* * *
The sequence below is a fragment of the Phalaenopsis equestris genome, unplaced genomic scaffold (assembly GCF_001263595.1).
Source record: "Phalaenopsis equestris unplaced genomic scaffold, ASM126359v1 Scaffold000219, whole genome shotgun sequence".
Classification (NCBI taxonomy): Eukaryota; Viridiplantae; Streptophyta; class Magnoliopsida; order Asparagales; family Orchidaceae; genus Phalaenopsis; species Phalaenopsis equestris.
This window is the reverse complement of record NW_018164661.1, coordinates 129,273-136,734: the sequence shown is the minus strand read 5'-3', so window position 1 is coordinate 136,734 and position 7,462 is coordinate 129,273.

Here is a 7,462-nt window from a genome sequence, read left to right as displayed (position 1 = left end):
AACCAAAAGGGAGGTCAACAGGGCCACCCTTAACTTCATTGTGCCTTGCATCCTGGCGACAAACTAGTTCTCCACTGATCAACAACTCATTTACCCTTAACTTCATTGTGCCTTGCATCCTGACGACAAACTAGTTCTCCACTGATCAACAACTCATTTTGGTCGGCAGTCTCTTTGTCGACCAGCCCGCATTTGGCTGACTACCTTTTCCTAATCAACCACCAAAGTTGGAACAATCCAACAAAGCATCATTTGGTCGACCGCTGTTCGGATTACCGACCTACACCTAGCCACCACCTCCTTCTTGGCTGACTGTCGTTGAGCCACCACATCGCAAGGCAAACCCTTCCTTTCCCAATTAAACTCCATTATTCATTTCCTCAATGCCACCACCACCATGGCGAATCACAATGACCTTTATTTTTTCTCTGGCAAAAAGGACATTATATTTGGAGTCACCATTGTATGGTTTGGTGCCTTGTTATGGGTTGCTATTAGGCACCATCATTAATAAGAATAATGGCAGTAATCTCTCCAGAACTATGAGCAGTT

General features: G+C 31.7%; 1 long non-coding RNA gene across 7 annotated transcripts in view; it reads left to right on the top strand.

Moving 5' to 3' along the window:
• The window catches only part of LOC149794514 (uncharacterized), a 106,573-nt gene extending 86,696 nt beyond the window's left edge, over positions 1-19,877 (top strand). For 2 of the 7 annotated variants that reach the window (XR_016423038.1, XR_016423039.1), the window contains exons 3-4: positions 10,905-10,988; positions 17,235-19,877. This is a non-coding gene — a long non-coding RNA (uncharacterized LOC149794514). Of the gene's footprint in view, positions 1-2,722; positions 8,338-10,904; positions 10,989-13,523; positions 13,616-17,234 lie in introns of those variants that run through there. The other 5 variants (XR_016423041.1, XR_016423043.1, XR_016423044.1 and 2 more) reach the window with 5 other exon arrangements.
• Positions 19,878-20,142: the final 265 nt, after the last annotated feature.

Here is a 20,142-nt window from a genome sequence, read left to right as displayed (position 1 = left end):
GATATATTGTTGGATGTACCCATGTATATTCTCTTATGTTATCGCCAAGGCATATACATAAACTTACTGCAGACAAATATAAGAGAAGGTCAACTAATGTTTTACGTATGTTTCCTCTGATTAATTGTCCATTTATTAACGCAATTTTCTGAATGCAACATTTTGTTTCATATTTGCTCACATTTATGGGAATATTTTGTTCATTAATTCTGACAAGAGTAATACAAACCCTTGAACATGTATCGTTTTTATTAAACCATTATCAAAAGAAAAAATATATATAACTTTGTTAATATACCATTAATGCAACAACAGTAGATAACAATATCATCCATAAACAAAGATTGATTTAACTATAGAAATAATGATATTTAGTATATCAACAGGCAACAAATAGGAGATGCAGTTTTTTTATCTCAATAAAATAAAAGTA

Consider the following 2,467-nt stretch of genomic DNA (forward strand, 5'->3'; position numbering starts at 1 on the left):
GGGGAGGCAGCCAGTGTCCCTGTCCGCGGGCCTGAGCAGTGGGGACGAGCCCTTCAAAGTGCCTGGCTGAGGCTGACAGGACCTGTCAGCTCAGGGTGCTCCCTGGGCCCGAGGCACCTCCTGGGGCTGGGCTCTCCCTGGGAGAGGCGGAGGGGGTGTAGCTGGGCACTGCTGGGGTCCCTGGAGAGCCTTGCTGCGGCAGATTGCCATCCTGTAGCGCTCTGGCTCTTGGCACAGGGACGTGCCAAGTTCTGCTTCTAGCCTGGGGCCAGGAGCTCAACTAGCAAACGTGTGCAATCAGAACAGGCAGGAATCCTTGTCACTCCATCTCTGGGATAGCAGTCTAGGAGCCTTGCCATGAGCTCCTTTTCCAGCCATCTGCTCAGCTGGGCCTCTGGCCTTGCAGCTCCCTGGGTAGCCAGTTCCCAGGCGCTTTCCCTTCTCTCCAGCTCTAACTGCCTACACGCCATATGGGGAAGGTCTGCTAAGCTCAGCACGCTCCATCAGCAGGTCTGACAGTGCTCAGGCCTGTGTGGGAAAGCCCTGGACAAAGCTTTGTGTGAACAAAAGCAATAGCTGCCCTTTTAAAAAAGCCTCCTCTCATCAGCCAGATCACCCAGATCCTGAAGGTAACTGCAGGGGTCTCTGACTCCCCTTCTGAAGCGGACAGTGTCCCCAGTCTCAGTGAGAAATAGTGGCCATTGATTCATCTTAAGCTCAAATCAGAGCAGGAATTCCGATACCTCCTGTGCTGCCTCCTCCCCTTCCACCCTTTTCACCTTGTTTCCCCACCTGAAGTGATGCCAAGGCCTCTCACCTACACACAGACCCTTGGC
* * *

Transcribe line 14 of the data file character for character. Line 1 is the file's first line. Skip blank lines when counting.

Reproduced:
GGGGAGGCAGCCAGTGTCCCTGTCCGCGGGCCTGAGCAGTGGGGACGAGCCCTTCAAAGTGCCTGGCTGAGGCTGACAGGACCTGTCAGCTCAGGGTGCTCCCTGGGCCCGAGGCACCTCCTGGGGCTGGGCTCTCCCTGGGAGAGGCGGAGGGGGTGTAGCTGGGCACTGCTGGGGTCCCTGGAGAGCCTTGCTGCGGCAGATTGCCATCCTGTAGCGCTCTGGCTCTTGGCACAGGGACGTGCCAAGTTCTGCTTCTAGCCTGGGGCCAGGAGCTCAACTAGCAAACGTGTGCAATCAGAACAGGCAGGAATCCTTGTCACTCCATCTCTGGGATAGCAGTCTAGGAGCCTTGCCATGAGCTCCTTTTCCAGCCATCTGCTCAGCTGGGCCTCTGGCCTTGCAGCTCCCTGGGTAGCCAGTTCCCAGGCGCTTTCCCTTCTCTCCAGCTCTAACTGCCTACACGCCATATGGGGAAGGTCTGCTAAGCTCAGCACGCTCCATCAGCAGGTCTGACAGTGCTCAGGCCTGTGTGGGAAAGCCCTGGACAAAGCTTTGTGTGAACAAAAGCAATAGCTGCCCTTTTAAAAAAGCCTCCTCTCATCAGCCAGATCACCCAGATCCTGAAGGTAACTGCAGGGGTCTCTGACTCCCCTTCTGAAGCGGACAGTGTCCCCAGTCTCAGTGAGAAATAGTGGCCATTGATTCATCTTAAGCTCAAATCAGAGCAGGAATTCCGATACCTCCTGTGCTGCCTCCTCCCCTTCCACCCTTTTCACCTTGTTTCCCCACCTGAAGTGATGCCAAGGCCTCTCACCTACACACAGACCCTTGGC